“Tension on the Muscle is Low”
This idea must stem from the bodybuilding world which often believes moving a weight slowly increases the amount of tension on a muscle. This is not fully true, if we examine again what tension really is, it quickly becomes apparent there is a great deal of fault with this assumption. Tension, also known as force, is Mass (again load) times Acceleration. So, this gives us two ways to produce high levels of tension. We can use a large weight and try to move it quickly or use a lighter weight and move it quickly. This means the magnitude of the tension is higher than lifting a smaller weight slowly. The duration of this tension might be lower, but research has yet to prove if smaller tensions for a longer duration are superior to higher tensions for a brief duration.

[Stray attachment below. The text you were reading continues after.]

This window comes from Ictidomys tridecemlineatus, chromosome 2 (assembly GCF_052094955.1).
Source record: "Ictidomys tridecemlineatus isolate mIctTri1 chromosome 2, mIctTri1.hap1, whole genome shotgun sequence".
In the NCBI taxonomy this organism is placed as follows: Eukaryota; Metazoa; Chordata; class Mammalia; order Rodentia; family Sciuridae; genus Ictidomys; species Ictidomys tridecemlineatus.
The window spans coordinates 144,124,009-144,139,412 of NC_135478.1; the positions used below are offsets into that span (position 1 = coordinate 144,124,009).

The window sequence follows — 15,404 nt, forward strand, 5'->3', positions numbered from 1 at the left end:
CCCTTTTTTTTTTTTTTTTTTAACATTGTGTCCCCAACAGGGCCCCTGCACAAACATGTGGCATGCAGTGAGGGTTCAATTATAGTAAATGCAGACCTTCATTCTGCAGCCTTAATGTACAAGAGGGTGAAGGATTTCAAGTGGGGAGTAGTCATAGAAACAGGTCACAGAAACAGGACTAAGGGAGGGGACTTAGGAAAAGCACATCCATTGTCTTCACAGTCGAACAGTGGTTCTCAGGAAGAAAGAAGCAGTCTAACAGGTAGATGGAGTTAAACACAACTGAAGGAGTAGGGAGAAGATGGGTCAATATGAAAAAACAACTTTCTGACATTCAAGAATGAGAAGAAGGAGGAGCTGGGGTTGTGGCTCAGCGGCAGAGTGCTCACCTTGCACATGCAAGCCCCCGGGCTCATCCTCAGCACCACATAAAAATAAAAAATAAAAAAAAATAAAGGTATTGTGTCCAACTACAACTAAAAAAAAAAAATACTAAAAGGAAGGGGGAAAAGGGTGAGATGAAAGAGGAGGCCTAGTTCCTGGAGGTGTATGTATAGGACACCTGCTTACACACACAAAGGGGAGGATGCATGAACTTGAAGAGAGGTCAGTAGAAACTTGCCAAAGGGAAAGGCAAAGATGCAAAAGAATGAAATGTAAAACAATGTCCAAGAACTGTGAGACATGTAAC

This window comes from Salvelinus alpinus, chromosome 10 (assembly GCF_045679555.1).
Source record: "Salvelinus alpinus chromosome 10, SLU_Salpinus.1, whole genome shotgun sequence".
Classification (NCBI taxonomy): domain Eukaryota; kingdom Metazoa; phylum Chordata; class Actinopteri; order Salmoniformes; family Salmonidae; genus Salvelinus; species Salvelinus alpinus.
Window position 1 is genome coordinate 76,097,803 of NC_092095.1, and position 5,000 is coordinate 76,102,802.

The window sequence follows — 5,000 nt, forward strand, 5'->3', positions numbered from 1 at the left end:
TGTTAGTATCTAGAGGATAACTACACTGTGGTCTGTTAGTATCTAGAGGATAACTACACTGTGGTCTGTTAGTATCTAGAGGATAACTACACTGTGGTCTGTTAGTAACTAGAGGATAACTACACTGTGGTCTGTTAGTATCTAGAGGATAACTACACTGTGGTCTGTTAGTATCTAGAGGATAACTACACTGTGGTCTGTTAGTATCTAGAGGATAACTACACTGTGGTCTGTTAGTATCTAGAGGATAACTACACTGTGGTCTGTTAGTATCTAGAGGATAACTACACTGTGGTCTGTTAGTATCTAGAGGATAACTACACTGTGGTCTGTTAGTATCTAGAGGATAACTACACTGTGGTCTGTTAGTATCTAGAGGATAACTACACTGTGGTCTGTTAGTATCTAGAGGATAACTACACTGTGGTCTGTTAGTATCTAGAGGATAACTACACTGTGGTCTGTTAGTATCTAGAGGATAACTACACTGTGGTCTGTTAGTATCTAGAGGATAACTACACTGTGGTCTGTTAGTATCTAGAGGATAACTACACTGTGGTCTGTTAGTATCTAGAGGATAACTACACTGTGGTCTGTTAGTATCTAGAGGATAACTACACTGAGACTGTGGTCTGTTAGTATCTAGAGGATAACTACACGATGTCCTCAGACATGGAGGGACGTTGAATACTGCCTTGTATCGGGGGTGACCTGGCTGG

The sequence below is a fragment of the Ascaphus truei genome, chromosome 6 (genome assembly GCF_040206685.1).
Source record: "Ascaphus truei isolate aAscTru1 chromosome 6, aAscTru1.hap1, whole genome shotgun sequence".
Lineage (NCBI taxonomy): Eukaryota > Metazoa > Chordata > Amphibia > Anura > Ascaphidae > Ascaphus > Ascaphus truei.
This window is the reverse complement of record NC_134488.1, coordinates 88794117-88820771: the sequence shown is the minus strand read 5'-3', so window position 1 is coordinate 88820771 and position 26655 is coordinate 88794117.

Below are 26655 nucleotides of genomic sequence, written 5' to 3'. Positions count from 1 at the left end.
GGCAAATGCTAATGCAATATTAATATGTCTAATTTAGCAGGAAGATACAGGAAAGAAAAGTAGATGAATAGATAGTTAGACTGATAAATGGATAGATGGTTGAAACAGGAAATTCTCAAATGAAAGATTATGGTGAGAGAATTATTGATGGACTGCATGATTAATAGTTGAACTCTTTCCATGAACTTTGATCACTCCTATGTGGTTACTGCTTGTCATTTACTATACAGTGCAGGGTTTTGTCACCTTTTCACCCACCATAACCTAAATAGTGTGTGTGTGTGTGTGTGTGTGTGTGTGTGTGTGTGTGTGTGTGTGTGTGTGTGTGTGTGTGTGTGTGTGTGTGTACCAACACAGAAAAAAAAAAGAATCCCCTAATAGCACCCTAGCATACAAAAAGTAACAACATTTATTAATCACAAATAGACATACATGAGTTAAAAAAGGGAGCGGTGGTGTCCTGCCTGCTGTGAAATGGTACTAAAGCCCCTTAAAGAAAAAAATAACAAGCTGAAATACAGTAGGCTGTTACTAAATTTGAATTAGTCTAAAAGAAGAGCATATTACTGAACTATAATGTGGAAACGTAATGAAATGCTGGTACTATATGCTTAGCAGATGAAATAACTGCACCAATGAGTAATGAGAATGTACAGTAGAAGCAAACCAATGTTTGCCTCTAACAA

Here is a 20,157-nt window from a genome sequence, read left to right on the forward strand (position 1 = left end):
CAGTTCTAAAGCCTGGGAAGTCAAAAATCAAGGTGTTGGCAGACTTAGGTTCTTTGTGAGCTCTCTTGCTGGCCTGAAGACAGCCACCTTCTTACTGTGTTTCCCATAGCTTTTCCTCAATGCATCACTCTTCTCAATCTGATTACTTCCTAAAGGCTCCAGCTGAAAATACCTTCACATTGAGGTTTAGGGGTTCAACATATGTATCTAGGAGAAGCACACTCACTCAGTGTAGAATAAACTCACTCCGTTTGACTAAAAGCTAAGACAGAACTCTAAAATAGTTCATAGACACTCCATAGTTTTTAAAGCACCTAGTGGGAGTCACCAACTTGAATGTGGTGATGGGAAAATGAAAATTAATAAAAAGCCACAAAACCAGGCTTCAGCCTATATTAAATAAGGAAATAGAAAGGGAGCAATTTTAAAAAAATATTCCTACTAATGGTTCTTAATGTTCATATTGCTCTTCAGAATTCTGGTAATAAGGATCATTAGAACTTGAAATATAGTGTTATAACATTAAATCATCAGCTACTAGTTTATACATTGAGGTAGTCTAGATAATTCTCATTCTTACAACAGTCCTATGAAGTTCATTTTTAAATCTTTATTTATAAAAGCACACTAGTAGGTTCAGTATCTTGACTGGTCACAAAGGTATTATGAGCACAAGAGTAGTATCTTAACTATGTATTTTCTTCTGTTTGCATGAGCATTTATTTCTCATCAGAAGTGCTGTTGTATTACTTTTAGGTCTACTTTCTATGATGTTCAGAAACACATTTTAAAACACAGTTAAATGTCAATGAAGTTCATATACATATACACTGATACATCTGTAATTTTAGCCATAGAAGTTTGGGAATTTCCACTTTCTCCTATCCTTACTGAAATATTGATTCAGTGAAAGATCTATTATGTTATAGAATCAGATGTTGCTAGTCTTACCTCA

By this point it should be obvious just because an “expert” warns against doing a particular movement or method, everyone should avoid it like the plague. What we should be really considering is the appropriateness of incorporating these methods into various programs. World Renowned Sports Scientist, Dr. Mel Siff, has outlined the following points that can help determine the level of appropriateness of various ideas.
Directions of use
Symptoms of misuse
Treatment of misuse
Dependence on therapy